Find out the latest indie author news. For FREE.

Orcas Forever

Picture Book; Science, Nature, Technology

Orcas Forever invites young readers to watch the activities of the three Southern Resident orca pods that inhabit the waters called the Salish Sea between the northwest coast of the United States, and the southwest coast of Canada. They are preparing to gather for a special celebration-–––the birth of a male calf. Following a greeting ceremony, the orcas rejoice in their own unique ways. They display fancy breaching, sky-hop in synch and play games of tail lobbying. Orcas Forever highlights the threats that these nearly extinct orcas confront from human interference and how these threats are linked to some of our environmental problems.

 

Reviews
Mahoney’s inspired decision to focus on an orca family reunion provides middle-grade readers with an immediate connection to the gentle, intelligent marine mammals wrongly called “killer whales.” Orcas Forever is a hopeful sequel to Whale of Wonder (2020), which follows the real-life journey of Tahlequah J35, who swam for 1,000 miles while carrying her emaciated newborn in a display of grief that brought global attention to the environmental factors decimating the orca population. Orcas Forever charts another extraordinary interaction. Now a matriarch of her extended family unit (known as the J pod), Tahlequah returns home to the Salish Sea to meet up with the other Southern Resident orcas.

Using scientific observations as her starting point, Mahoney depicts the reunion of the J, K and L pods as a joyous and raucous celebration of their return from the Pacific Ocean to their home base in the Salish Sea (bordered by Washington State and British Columbia). The exquisite illustrations of Ginger Triplett are especially important during this meeting of the pods, as she can take a moment that might sound menacing—orcas displaying their six foot high dorsal fins in what looks like a standoff—and turns it instead into a rousing celebration of movement, with swirling water cresting into white.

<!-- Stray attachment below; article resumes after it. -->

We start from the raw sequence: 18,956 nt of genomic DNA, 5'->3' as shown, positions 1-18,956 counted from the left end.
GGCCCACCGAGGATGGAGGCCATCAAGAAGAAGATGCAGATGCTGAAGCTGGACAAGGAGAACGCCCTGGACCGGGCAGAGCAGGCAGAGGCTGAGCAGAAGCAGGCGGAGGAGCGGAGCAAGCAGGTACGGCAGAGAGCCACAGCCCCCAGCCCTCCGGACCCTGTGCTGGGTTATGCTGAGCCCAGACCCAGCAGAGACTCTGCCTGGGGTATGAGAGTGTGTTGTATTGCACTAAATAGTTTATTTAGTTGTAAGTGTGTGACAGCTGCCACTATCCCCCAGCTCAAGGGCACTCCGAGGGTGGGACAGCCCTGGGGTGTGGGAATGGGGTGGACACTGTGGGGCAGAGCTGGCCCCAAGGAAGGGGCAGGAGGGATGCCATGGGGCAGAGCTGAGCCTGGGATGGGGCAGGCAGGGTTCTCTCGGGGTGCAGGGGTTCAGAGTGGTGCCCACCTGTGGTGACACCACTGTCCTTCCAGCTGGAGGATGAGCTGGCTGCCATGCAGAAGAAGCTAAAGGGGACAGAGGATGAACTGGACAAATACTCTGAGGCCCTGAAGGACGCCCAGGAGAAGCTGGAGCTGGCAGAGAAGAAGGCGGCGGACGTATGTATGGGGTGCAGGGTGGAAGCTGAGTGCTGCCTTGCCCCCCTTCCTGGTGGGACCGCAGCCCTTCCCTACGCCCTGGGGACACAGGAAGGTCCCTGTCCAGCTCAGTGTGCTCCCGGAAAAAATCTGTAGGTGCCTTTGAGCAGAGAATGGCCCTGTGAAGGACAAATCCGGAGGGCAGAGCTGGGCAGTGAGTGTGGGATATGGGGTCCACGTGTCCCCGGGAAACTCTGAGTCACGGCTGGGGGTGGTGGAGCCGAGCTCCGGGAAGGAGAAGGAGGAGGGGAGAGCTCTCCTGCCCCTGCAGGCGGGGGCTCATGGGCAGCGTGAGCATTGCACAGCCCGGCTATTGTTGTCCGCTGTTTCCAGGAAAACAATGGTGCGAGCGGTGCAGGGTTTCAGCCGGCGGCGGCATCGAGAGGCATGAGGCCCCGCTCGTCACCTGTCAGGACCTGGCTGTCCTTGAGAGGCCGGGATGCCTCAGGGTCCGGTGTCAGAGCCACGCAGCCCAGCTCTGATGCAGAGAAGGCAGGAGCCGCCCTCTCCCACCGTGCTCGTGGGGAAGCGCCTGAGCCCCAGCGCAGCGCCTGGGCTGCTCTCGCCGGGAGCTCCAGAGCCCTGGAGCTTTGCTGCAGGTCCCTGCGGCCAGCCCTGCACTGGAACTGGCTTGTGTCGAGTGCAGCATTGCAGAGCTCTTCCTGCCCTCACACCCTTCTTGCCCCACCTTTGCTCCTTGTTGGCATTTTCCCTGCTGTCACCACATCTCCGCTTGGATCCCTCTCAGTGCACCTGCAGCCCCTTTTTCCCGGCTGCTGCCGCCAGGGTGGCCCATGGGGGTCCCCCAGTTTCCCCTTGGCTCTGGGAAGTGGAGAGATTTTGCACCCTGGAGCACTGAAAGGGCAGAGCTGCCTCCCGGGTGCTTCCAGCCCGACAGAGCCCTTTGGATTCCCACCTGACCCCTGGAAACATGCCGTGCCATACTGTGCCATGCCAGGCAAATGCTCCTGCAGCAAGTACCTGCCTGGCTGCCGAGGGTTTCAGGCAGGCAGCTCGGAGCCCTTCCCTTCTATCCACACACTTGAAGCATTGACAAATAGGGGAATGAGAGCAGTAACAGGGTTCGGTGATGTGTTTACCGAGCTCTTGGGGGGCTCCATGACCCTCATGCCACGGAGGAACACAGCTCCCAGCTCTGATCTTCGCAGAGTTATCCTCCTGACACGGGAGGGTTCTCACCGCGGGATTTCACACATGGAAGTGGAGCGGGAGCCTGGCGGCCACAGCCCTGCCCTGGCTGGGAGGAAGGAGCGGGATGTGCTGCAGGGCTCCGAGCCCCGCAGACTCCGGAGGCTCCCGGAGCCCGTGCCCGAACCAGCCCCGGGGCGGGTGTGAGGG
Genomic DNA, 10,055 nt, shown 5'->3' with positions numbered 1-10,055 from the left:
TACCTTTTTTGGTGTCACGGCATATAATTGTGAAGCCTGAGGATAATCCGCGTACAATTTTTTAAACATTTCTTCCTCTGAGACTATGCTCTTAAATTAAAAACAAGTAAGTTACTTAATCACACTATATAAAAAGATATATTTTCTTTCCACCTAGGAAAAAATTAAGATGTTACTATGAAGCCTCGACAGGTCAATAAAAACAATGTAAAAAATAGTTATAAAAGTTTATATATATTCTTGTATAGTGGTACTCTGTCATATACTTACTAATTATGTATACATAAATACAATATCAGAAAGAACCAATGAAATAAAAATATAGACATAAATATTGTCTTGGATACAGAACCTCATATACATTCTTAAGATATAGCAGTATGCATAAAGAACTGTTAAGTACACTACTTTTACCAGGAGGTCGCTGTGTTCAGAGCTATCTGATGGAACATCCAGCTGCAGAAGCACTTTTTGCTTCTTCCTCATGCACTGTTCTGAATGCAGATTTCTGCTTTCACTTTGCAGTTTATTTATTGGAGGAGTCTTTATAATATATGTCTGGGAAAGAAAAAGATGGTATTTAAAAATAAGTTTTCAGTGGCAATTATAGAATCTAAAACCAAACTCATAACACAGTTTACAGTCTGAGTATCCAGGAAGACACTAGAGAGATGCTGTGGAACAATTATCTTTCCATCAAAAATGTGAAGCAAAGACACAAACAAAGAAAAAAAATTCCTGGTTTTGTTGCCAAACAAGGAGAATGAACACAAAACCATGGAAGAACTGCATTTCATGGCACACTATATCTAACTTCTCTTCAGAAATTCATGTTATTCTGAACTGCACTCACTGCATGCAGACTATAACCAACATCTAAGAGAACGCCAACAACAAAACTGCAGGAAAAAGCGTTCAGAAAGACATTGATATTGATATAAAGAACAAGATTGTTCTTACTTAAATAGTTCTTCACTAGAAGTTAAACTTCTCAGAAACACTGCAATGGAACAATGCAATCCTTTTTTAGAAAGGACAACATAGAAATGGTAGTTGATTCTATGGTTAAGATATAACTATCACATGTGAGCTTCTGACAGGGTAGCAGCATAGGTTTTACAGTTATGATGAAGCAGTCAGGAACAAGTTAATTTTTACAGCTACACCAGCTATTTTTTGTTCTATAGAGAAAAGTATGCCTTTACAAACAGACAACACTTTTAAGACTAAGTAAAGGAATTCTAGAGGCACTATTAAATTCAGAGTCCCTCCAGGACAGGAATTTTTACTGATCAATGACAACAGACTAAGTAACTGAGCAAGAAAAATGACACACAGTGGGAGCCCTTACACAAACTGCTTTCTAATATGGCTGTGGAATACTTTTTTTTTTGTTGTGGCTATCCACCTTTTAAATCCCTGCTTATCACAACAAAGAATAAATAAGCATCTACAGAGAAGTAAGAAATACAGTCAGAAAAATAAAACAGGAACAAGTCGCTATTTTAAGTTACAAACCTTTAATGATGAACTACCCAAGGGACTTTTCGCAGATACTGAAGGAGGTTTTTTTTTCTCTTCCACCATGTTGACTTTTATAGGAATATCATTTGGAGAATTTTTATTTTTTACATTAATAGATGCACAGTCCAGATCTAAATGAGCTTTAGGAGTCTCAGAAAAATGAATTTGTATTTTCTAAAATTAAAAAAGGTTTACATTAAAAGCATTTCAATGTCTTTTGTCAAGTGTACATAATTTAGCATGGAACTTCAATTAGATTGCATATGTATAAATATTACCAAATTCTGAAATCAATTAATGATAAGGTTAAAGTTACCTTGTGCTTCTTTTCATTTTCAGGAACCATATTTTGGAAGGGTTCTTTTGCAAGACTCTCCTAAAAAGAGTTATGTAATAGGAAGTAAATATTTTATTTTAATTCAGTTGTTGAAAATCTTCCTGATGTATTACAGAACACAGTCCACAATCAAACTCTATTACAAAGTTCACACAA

Triplett renders the orcas’ emotional life without anthropomorphism, inviting young readers into an luminous realm of seaweed and jellyfish, where sunbeams create glowing shafts, followed by a scene of orcas exuberantly leaping from the water to dance in the sunlight, their massive bodies briefly, seemingly weightless. Wildlife nonfiction with a strong current of empathy is Mahoney’s forte, and her orca books have a particular urgency. Presenting orcas as inherently social creatures, with sophisticated systems of communication and navigation, Mahoney makes a heartfelt plea for their preservation, and for a healthy ecosystem where all underwater life can thrive.

Takeaway: This rousing tale of orca families makes compassionate environmentalism hit home.

Great for fans of: Amanda Abler’s The Spirit of Springer, Sharon Mentyka’s Chasing at the Surface, and Rosanne Parry’s A Whale of the Wild.

Production grades
Cover: A
Design and typography: B+
Illustrations: A
Editing: B
Marketing copy: A-

Loading...